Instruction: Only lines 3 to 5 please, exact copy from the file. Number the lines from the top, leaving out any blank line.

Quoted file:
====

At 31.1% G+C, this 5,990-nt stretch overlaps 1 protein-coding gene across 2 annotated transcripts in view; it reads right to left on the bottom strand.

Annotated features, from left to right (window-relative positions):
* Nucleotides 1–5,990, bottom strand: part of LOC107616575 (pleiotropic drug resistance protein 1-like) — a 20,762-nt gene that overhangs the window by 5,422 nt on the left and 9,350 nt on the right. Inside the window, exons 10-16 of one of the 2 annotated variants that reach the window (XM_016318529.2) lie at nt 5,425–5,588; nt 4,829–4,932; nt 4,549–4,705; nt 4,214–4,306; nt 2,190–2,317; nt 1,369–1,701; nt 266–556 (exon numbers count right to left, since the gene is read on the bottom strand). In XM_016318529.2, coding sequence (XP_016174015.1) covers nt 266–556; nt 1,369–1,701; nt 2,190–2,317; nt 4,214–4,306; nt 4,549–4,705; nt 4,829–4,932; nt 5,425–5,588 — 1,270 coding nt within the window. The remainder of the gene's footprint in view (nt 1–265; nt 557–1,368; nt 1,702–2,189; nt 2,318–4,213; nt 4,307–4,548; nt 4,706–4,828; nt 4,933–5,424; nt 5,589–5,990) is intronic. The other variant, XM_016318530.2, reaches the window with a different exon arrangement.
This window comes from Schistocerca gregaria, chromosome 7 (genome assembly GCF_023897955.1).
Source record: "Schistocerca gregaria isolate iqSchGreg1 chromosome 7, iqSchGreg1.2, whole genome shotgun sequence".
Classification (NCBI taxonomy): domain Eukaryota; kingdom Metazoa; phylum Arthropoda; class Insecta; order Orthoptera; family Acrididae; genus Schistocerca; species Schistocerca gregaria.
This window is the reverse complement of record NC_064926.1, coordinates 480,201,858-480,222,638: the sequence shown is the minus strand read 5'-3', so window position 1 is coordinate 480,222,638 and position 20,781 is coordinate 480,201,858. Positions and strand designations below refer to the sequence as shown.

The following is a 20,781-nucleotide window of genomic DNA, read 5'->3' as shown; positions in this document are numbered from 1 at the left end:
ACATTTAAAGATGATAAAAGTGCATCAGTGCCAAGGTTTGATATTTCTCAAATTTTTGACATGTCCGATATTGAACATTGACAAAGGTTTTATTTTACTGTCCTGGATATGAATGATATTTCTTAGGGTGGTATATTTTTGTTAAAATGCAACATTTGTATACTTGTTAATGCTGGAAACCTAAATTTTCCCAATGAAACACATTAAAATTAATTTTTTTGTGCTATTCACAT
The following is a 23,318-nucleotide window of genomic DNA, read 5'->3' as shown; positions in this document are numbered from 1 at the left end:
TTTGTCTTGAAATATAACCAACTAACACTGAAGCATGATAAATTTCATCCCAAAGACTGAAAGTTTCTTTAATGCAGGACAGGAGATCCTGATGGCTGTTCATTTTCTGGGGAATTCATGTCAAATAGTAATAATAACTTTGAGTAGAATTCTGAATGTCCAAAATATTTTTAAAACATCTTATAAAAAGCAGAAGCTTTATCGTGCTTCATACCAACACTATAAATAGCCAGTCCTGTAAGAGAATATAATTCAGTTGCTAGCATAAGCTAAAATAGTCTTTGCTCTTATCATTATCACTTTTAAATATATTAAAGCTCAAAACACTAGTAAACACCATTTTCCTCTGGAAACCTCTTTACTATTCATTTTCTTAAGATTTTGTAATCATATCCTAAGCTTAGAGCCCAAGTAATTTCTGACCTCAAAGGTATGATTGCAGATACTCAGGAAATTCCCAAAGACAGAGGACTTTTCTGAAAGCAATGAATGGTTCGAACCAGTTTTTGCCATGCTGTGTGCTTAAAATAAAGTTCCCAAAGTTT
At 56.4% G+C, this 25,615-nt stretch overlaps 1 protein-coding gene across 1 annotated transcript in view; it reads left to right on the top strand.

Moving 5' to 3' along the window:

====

* Nucleotides 1–5,990, bottom strand: part of LOC107616575 (pleiotropic drug resistance protein 1-like) — a 20,762-nt gene that overhangs the window by 5,422 nt on the left and 9,350 nt on the right. Inside the window, exons 10-16 of one of the 2 annotated variants that reach the window (XM_016318529.2) lie at nt 5,425–5,588; nt 4,829–4,932; nt 4,549–4,705; nt 4,214–4,306; nt 2,190–2,317; nt 1,369–1,701; nt 266–556 (exon numbers count right to left, since the gene is read on the bottom strand). In XM_016318529.2, coding sequence (XP_016174015.1) covers nt 266–556; nt 1,369–1,701; nt 2,190–2,317; nt 4,214–4,306; nt 4,549–4,705; nt 4,829–4,932; nt 5,425–5,588 — 1,270 coding nt within the window. The remainder of the gene's footprint in view (nt 1–265; nt 557–1,368; nt 1,702–2,189; nt 2,318–4,213; nt 4,307–4,548; nt 4,706–4,828; nt 4,933–5,424; nt 5,589–5,990) is intronic. The other variant, XM_016318530.2, reaches the window with a different exon arrangement.
This window comes from Schistocerca gregaria, chromosome 7 (genome assembly GCF_023897955.1).
Source record: "Schistocerca gregaria isolate iqSchGreg1 chromosome 7, iqSchGreg1.2, whole genome shotgun sequence".